Debate rages on about tax dollars, sex drugs

Published 12:00 am Thursday, February 3, 2005

Should your tax dollars help pay for seniors to play? That's the question of the moment as the potential romance lives of millions of American seniors come under discussion.

Now this is not a debate about exactly what Americans do behind closed doors, but rather whether or not the U.S. taxpayer should pay for a drug to give people the ability to fulfill their romantic desires.

At issue is whether or not a government's sponsored program should pay for sexual performance drugs. And, under a new Medicare prescription drug program that will go into effect next year, that's exactly what will happen.

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Critics argue the government has no business using taxpayer dollars for sexual enhancement drugs such as Viagra, Cialis and Levitra.

"Asking Uncle Sam to pay for the romance of 76 million baby boomers will quicken the impending collapse of Medicare," said Tom Schatz, president of a taxpayer watchdog group, Citizens Against Government Waste.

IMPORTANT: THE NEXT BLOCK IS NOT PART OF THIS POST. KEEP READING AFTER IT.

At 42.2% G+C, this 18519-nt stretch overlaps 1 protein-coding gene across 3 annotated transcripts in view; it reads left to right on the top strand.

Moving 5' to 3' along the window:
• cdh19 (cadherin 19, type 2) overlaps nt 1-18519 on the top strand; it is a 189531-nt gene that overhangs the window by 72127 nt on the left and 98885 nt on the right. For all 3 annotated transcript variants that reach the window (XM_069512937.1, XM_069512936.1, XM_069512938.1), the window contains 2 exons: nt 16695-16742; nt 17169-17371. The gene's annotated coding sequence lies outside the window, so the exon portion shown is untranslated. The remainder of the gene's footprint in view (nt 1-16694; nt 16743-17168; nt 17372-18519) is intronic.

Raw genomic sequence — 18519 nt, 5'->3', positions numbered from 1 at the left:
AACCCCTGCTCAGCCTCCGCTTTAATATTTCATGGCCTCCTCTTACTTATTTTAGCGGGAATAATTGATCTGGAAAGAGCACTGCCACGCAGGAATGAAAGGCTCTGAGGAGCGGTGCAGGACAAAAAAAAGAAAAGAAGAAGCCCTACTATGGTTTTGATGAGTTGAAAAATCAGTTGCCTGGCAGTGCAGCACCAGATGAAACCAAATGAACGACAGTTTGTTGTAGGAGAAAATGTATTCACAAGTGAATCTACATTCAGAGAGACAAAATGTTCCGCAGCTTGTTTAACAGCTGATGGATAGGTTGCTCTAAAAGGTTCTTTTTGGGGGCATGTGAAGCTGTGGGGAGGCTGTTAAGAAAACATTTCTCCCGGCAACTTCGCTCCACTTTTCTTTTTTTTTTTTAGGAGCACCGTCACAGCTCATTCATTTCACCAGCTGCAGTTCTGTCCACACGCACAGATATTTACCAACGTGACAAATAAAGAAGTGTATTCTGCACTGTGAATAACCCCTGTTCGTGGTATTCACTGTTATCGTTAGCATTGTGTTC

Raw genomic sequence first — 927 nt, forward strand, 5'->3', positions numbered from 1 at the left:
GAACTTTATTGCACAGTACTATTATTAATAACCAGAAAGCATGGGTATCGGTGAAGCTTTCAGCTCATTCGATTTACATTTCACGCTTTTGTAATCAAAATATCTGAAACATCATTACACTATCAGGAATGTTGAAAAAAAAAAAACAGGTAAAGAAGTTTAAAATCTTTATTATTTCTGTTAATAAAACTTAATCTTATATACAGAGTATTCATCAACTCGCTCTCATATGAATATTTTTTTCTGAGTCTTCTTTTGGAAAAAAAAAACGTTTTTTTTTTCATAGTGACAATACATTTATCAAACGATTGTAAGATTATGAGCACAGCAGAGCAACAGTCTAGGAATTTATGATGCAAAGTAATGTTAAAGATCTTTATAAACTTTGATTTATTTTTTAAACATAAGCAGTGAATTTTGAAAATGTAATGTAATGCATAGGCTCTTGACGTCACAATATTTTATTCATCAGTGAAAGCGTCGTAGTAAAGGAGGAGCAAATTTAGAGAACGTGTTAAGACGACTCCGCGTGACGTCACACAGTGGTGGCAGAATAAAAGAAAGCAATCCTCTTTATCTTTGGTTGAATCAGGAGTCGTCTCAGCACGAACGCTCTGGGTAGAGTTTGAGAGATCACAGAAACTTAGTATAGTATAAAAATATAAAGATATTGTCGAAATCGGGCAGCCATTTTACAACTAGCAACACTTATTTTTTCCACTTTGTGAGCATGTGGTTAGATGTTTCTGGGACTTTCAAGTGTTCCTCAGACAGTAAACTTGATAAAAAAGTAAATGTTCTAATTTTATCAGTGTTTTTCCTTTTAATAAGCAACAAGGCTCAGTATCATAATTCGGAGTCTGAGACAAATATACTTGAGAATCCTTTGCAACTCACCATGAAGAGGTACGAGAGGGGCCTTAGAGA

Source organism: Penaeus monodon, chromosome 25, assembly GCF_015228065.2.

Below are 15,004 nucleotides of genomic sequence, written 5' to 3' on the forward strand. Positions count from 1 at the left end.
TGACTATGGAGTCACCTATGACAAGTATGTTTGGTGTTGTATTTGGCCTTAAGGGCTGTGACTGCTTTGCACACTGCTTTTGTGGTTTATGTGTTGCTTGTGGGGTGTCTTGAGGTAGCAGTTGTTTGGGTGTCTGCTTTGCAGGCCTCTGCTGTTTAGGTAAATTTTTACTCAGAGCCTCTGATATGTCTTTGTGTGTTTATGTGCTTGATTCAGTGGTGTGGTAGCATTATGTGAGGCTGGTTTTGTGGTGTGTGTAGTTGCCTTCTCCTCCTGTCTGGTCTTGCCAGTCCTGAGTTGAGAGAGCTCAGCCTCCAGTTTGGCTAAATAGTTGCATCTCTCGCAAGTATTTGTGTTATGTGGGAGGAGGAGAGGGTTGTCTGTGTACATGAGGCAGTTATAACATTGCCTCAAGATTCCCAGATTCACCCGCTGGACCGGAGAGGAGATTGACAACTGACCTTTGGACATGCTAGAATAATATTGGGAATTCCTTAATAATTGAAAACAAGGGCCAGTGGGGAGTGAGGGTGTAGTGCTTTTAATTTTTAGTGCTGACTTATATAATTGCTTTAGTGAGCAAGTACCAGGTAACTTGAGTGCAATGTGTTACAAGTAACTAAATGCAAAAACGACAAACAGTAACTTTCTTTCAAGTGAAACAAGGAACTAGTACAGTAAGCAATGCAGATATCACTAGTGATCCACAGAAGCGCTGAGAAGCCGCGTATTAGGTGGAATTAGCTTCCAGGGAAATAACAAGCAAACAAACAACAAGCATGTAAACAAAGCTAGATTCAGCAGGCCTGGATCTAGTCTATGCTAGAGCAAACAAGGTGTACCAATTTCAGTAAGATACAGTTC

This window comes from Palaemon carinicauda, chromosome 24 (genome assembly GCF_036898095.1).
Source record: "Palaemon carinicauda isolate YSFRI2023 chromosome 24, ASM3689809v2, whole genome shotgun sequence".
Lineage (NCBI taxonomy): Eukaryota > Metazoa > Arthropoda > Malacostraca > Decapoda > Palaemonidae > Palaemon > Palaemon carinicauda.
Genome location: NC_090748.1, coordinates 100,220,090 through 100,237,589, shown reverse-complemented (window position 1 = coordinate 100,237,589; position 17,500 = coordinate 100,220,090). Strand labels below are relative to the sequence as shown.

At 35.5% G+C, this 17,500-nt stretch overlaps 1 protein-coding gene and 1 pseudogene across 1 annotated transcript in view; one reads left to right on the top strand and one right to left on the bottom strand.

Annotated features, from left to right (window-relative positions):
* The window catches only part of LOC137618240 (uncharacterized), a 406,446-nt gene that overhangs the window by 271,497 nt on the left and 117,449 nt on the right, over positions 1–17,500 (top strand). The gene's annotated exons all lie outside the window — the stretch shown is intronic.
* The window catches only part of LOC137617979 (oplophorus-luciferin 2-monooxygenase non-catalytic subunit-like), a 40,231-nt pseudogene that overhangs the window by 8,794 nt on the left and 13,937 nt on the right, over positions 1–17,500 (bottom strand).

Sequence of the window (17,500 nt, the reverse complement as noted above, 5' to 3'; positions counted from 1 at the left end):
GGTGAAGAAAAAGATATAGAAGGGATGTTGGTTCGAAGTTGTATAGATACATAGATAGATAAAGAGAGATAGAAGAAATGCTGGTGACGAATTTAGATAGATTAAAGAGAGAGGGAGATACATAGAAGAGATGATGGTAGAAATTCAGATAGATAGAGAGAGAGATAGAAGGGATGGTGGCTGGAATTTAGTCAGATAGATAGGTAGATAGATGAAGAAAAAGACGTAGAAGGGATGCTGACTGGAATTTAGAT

The debate seems to hinge on whether or not the coverage should include "lifestyle enhancing" versus "lifesaving" medications.

And, even those descriptors might be subject to a broad definition just like Bill Clinton's deposition quiz on the true definition of what the word "is" means.

For the men who have sexual dysfunction, some of the drugs can seem "lifesaving."

On the surface - especially for those who have the ability to obtain such drugs without Medicare assistance - the debate seems simple. No, the government (read: your tax dollars) should not go toward paying for great-grandpa's little "problem."

But go a little deeper into the issue and another debate emerges: Should the lawmakers, not doctors, decide what drugs should and should not be covered?

That's a little bit frightening to an extent. How you feel if you knew a great new drug was out there that would solve your heart issue, for example, but that Medicare didn't cover it because some politician decided it was too expensive or too frivolous.

No doubt this issue will be debated into the wee hours of next year.

Perhaps the debate will spawn a new political party, backed by AARP - the Viagracrats.